Commuter transportation goes green

A Tampa company offers an electric alternative.

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click to enlarge GREEN MACHINE: Chris Ireland at the wheel with Orlando De Los Santos and David Gorgei, his partners in Green Go's. - Alex Pickett
Alex Pickett
GREEN MACHINE: Chris Ireland at the wheel with Orlando De Los Santos and David Gorgei, his partners in Green Go's.

In Tampa, you just can't live without a car.

This is the sad fact I've resigned myself to after a week of driving around a friend who totaled her car on a recent rain-drenched road trip. I reluctantly agreed to be her personal taxi, but only after checking the HART website and realizing there really wasn't another feasible way for her to leave her home in North Tampa to work at Westshore Plaza. OK, so maybe that's her fault for living so close to New Tampa, but even if she lived and worked in the city's urban corridor — say, with a bungalow in Seminole Heights and a job downtown — her options would still be terribly few.

Biking in this heat is impractical. A week's worth of taxi rides would cost her more than a day's worth of wages. And though she'd probably make many homeless friends on the way, her bus route would be anything but direct, not to mention she'd be stranded during lunchtime.

But what if there were an easier way to get to work and, as an added bonus, catch a ride to Rick's on the River for lunch?

Before this year, your only hope would have been to find a dedicated, if unemployed, friend to drive you around. But now, commuters have another option: Green Go's Inc.

Using a fleet of three electric motor carts, Green Go's will transport commuters, office workers on lunch break and tourists hitting up Channelside, serving them all while leaving only a tiny carbon footprint.

"The beauty of it is if people are riding with us, they're not bringing cars to downtown," says Chris Ireland, who formed Green Go's with his brother Tim and their two high school buddies, Orlando De Los Santos and David Gorgei. "It's ridiculous having to get in your car, only to go two miles."

Oh, did I mention it's free, too?

On a recent weekday, an enthusiastic Tim Ireland speeds down Seventh Avenue in a green and white vehicle that resembles a golf cart with four extra seats. Well, not speeding exactly — these 7-horsepower electric cars can barely break 30 miles per hour. But he is in a hurry. Two tourists from Chicago are at the Hampton Inn up the street and need a ride to the Tampa Convention Center.

As Tim passes several Ybor City restaurants, servers and diners stop and stare. As he slows for a red light, an older woman in heavy makeup flags him down.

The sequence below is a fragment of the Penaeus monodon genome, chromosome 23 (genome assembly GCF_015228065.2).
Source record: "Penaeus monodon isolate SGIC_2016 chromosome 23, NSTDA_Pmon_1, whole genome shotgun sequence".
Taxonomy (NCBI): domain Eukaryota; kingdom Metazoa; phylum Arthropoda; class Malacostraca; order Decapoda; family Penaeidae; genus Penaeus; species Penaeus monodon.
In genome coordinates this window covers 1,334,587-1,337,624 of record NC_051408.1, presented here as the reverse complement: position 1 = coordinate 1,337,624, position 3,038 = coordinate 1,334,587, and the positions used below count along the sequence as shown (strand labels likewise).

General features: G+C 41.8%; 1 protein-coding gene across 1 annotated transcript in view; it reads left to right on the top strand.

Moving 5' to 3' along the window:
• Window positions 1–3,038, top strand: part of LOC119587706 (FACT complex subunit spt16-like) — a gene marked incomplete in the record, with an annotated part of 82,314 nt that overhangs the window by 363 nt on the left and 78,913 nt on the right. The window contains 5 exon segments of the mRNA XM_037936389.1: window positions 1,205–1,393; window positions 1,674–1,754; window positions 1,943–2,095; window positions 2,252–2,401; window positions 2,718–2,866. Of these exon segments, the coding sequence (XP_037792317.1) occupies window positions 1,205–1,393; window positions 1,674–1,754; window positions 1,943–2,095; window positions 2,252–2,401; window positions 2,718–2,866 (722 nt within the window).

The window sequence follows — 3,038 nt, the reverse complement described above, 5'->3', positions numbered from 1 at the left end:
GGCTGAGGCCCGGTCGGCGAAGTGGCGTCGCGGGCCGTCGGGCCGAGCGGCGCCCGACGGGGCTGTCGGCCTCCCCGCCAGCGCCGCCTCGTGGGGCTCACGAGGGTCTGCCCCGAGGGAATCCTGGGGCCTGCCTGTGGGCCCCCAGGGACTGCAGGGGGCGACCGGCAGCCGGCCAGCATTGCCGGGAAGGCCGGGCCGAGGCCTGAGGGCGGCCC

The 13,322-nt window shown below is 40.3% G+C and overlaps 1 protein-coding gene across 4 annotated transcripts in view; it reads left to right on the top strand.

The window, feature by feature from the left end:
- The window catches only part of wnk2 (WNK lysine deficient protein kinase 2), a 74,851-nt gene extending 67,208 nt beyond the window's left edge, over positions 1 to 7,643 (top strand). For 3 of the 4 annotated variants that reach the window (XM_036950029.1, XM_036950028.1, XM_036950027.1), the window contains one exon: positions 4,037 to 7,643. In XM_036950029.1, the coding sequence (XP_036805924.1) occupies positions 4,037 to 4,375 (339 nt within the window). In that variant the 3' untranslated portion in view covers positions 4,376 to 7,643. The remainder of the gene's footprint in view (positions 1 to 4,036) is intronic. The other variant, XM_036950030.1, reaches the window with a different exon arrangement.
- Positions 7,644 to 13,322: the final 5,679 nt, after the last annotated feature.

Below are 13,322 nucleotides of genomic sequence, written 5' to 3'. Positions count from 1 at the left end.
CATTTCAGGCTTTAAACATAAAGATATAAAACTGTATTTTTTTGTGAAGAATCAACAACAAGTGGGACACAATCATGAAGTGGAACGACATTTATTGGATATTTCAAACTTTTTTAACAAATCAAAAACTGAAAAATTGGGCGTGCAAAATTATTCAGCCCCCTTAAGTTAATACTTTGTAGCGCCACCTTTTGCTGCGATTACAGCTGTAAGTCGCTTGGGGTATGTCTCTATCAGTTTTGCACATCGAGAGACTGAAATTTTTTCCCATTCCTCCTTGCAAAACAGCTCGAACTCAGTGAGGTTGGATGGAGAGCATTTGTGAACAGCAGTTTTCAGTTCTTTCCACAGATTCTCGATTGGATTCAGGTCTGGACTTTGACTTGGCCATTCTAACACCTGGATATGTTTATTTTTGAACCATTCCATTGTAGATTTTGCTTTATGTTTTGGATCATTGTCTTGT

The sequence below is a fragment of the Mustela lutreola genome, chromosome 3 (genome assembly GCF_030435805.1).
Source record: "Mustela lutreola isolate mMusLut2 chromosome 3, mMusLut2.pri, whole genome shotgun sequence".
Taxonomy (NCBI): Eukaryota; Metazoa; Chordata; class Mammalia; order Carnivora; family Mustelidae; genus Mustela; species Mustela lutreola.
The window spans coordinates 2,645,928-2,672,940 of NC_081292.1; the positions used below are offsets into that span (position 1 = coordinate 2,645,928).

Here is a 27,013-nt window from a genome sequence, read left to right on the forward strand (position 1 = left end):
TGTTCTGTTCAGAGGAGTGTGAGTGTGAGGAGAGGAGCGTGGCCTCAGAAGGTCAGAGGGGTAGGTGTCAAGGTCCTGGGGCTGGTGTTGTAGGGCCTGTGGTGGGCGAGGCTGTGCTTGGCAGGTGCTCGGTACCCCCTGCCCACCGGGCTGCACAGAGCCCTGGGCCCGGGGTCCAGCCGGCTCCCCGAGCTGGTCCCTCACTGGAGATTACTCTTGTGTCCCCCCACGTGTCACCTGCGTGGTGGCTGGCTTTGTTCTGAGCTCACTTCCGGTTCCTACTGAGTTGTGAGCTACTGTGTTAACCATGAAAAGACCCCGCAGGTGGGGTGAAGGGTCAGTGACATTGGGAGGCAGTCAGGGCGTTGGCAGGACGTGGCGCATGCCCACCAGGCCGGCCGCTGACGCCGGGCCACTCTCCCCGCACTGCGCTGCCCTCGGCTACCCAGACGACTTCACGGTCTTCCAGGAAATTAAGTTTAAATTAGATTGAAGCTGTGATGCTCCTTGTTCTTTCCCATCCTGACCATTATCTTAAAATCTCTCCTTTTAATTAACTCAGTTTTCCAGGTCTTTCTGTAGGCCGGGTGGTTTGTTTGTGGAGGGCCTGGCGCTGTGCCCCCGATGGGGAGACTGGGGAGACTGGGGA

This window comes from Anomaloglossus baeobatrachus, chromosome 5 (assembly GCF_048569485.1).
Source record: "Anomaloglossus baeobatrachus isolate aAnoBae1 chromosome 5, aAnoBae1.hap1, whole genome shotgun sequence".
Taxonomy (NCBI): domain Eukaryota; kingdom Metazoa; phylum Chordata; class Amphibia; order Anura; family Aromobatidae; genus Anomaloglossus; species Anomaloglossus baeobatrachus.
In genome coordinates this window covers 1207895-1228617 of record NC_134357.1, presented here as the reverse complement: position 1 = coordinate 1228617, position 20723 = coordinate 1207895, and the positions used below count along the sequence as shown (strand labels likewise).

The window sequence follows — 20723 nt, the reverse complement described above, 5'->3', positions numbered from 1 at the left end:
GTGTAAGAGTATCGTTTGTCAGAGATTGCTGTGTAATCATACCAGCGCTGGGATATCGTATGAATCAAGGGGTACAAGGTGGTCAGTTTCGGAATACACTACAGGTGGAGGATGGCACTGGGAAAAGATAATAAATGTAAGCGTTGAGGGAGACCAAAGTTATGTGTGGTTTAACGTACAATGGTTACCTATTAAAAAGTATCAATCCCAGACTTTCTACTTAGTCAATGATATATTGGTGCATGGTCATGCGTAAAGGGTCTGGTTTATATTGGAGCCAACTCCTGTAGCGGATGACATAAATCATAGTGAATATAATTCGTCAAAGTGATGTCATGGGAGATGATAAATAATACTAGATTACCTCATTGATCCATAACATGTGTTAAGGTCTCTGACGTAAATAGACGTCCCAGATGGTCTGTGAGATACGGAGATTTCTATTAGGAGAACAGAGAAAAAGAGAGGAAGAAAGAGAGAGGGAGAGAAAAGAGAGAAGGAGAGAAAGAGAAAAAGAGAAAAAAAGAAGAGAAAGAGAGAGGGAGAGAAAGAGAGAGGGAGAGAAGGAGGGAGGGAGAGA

"What kind of car are you?" she screeches. "That is soooo cute!"

Seconds later, Tim pulls into the Hampton Inn. The riders are a couple from Chicago in town for a music convention. Tim hops out and helps them with their luggage.

"This is so bizarre," the woman, Carrie, whispers.

"It's like the Popemobile," quips her beau, Ian.

In a matter of minutes, we're back on the road.

The tourists ask again if the ride is free (Chicago life has made them a little paranoid), and Tim assures them it is. Advertisements power Green Go's budget; placards and banners for local businesses line the front, back and sides of the carts.

"The drivers work off of tips only," Tim adds subtly. The free rides aren't exactly altruism; if Green Go's were to charge passengers, the city would require the company to obtain a taxi permit, which is a costly, time-consuming process.

Four minutes later, he pulls up to the Convention Center and lets out his passengers.

"We did something for the environment today," Carrie giggles before handing Tim an $8 tip.

"The tourists love it," Tim says later. "They say, 'How do we get these in our city?'"

For Chris and Tim Ireland, Green Go's was just an extension of their other business, Fast-Trac Legal Services. Fast-Trac gave rides to lawyers traveling from their offices to the courthouse, using gas-guzzling cars and trucks.

"The fuel costs is really what put the fire under our rear end," says Tim. "Just going downtown, we were spending $30 a day. It was just ridiculous."

So in April, after seeing a similar idea in Key West, the brothers bought their first electric cart. After the purchase of two more carts, they expanded their service to office workers and tourists.

"Who wants to walk several blocks to lunch, or walk to your parked car and waste 25 minutes right there?" Chris says.

Although Green Go's isn't the only electric cart service in Tampa — earlier this year, Todd Persico began Hop Tampa, a service that shuttles people between Harbour Island, Channelside and downtown — it is the only one that offers its services to Seminole Heights, Tampa Heights and Riverside Heights, in addition to lunch spots in Ybor City, Hyde Park, Channelside and SoHo.

Now, on an average day, Green Go's picks up about 50 people. On weekends or during special events, they can easily transport 150 people or more in a few hours.

Tim pulls into the company's hub on Florida Avenue and Oak Street to charge his "Green Machine." The cars' batteries typically last only a few hours before they need to be charged. I take a seat in a car driven by Orlando De Los Santos. He's on his way to the Tampa Convention Center.

A tired Elizabeth Erler lets out a sigh of relief when she sees us.

"Thanks so much," says the 27-year-old temp (and Bennigan's refugee). "I was waiting on a bus but apparently they don't run down here anymore."

"Not a problem," Orlando responds. "We're better than the bus anyway."

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